The entire consortium is liable for payments to subcontractors

Liability to the contracting authority for payment of subcontractors’ fees is borne by all members of a consortium—even if the subcontract was signed with just one of the members. Amendments to the Public Procurement Law have reinforced this rule.

Large, complex public projects are often carried out by contractors operating in the form of a consortium. Art. 23 of Poland’s Public Procurement Law permits contractors to file a joint tender for award of a public contract. A consortium is not a separate legal entity, but sometimes it is treated like a single contractor under the public procurement regime.

Members of a consortium are entitled to decide as they wish on how they will perform their contract with the contracting authority. More specifically, they may divide the work among themselves and enter into agreements with subcontractors where the party to the subcontract is the member of the consortium which internally—under the consortium agreement—is responsible for that aspect of the work. It is lawful for a subcontract to be entered into by only one of the members of a consortium, and the case law of the National Appeal Chamber and the Supreme Court of Poland does not question that consortium members have this right.

As a rule, direct liability to the subcontractor for all of the financial obligations under the subcontract is borne only by the member of a consortium which is a party to the subcontract, and not by the other members of the consortium. This might appear obvious, but some subcontractors seem unaware of this rule when a dispute arises.

Nonetheless, all members of the consortium are secondarily liable to the contracting authority when failure to pay the fee of a subcontractor results in the contracting authority’s having to make payment to the subcontractor—including when the agreement with the given subcontractor was made by only one of the members of the consortium. This liability arises under Public Procurement Law Art. 141, which provides that contractors jointly tendering for award of a public contract are jointly and severally liable for performance of the contract.

The Supreme Court of Poland has held that if one of the contractors (participants in a consortium) under a contract awarded pursuant to the public procurement regime concludes an agreement with a subcontractor and fails to pay the subcontractor’s fee, and the investor pays the subcontractor, the consortium members are jointly and severally liable to the investor for reimbursement of its payment to the subcontractor (judgment of 17 September 2008, Case No. III CSK 119/08). The court reasoned that one consortium member’s breach of an agreement it has made with a subcontractor also constitutes failure to properly perform the main contract with the investor, and as such gives rise to contractual liability to the investor. As the court pointed out, the injury to the investor in such situation consists of the loss caused by the investor’s having to pay consideration to the subcontractor which the contractor was obligated to pay (Civil Code Art. 6471 §1). The claim for damages (an indemnity claim in this case) is directed against the other party to the main contract. If there is more than one party on the contractors’ side, and the law provides for joint and several liability of the contractors (Public Procurement Law Art. 141), the claim for damages is directed against all of them. Joint and several liability of the members of a consortium means that the contracting authority is entitled to pursue all or part of a claim against all or selected members of the consortium, as elected by the contracting authority (Civil Code Art. 366).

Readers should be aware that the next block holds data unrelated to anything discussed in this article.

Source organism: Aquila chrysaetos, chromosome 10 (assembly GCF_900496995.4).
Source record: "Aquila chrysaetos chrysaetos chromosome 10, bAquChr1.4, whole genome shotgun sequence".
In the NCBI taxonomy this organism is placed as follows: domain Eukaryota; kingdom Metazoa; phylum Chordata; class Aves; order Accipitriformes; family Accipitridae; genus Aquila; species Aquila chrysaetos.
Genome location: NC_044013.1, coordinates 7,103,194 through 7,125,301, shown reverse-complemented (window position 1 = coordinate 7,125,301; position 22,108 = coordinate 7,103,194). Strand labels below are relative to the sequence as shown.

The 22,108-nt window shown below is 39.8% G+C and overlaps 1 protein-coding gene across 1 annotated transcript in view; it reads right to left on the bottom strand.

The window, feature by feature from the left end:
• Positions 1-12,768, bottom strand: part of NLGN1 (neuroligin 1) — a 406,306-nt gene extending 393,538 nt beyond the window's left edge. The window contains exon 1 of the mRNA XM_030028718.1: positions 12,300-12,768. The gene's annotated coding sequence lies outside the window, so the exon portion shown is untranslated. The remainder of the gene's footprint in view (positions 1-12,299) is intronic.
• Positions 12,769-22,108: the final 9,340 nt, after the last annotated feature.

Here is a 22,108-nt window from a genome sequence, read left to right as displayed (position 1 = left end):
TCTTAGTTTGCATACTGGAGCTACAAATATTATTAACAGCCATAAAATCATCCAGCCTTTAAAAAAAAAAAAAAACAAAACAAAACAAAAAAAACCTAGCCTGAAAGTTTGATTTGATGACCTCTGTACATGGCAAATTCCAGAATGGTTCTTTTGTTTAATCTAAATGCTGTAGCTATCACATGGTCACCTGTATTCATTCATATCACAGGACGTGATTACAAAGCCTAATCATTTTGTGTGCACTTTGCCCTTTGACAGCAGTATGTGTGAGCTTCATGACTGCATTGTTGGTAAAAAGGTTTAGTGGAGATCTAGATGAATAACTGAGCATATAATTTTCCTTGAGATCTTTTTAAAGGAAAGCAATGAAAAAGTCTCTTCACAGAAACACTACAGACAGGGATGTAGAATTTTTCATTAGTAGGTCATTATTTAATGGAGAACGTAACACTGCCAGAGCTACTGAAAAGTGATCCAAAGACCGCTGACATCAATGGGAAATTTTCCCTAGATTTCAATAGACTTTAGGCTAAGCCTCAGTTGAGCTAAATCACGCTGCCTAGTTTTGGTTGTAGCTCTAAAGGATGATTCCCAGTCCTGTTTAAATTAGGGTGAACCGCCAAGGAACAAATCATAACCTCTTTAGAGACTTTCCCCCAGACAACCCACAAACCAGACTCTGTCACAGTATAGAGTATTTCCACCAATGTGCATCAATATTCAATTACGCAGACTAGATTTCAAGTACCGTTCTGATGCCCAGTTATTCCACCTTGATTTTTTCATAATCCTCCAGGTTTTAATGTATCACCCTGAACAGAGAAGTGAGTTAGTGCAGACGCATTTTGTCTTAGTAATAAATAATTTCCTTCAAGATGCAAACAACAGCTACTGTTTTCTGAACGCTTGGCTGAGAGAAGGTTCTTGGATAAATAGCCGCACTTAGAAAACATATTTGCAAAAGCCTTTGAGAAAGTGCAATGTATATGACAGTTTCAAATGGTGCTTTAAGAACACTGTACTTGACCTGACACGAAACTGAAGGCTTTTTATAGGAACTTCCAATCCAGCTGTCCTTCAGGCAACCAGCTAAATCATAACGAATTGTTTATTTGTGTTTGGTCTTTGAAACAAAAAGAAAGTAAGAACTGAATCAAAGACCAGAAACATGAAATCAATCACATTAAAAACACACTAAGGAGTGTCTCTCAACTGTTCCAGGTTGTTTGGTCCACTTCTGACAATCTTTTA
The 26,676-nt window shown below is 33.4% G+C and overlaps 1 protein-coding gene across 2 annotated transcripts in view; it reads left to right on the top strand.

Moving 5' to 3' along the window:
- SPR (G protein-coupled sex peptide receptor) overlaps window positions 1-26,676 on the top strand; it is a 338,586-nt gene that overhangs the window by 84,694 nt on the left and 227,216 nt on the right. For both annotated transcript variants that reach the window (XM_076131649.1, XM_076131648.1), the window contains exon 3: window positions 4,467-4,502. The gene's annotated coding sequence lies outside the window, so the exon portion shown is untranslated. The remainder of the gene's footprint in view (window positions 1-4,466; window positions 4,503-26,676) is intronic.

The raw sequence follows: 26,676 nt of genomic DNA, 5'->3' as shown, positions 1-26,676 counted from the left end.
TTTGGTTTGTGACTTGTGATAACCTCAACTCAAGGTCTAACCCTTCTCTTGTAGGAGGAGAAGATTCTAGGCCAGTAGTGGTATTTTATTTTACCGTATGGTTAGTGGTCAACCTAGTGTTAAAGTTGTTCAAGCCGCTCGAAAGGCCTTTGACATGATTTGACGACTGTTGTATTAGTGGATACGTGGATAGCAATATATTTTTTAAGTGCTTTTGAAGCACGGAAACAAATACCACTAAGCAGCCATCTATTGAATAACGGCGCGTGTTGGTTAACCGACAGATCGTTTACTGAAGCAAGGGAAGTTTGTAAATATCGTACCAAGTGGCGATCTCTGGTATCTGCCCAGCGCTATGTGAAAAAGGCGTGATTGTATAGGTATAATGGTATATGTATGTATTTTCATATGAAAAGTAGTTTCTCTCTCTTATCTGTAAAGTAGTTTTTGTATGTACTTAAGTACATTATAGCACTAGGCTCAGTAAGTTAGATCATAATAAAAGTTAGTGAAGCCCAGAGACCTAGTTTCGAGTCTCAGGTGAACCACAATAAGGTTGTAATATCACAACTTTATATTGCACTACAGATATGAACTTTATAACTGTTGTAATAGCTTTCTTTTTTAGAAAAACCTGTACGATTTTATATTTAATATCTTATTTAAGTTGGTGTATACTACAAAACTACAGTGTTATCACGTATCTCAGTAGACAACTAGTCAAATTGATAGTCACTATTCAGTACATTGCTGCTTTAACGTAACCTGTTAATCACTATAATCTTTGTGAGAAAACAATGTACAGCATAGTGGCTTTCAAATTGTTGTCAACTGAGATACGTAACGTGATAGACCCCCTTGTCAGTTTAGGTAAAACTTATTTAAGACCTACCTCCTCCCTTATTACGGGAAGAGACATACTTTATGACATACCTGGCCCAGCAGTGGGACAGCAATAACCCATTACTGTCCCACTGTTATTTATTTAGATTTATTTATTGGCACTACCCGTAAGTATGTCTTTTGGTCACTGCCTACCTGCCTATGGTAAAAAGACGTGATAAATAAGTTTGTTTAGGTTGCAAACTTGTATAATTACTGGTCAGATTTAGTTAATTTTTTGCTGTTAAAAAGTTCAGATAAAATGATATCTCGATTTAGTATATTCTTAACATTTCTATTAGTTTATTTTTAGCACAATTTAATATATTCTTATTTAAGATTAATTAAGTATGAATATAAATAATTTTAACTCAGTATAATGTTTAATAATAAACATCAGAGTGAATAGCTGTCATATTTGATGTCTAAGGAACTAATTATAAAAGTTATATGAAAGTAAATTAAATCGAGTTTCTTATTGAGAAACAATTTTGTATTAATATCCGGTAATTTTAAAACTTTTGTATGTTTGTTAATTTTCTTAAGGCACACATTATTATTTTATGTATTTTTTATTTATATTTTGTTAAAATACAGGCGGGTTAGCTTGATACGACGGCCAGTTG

The 2008 judgment by the Supreme Court was issued on the basis of Civil Code Art. 6471 §1, i.e. regulations of the Civil Code providing for the civil liability of the investor to pay the fees of subcontractors for construction works. However, this holding has been newly codified and updated through an amendment to the Public Procurement Law which went into force on 24 December 2013, introducing:

  • A separate new procedure for direct payments to subcontractors for construction works (Public Procurement Law Art. 143c(1))
  • Mandatory setoff by the contracting authority against the general contractor’s fee of amounts paid to subcontractors under this procedure (Art. 143c(6))
  • Grounds for the contracting authority to renounce a contract with the general contractor because of the necessity for the contracting authority to make direct payment to a subcontractor (Art. 143c(7)).

It should be pointed out in this respect that unlike Civil Code Art 6471 §1, the new regulations in the Public Procurement Law refer not only to subcontractors for construction works, but also to subcontractors supplying goods or services which are part of a public procurement for construction works.

Pursuant to the regulations of the Public Procurement Law, to an even greater degree than before, failure to make timely payment to a subcontractor is a problem not only for the consortium member which signed the agreement with the given subcontractor, but an issue affecting all members of the consortium. Accordingly, when entering into a consortium agreement, the members should provide for appropriate security of their individual interests and rules for payment, including indemnity claims. And subcontractors should determine exactly whom they are signing an agreement with.

Małgorzata Cyrul-Karpińska, Infrastructure & Transport Practice and Public Procurement & Public-Private Partnership Practice, Wardyński & Partners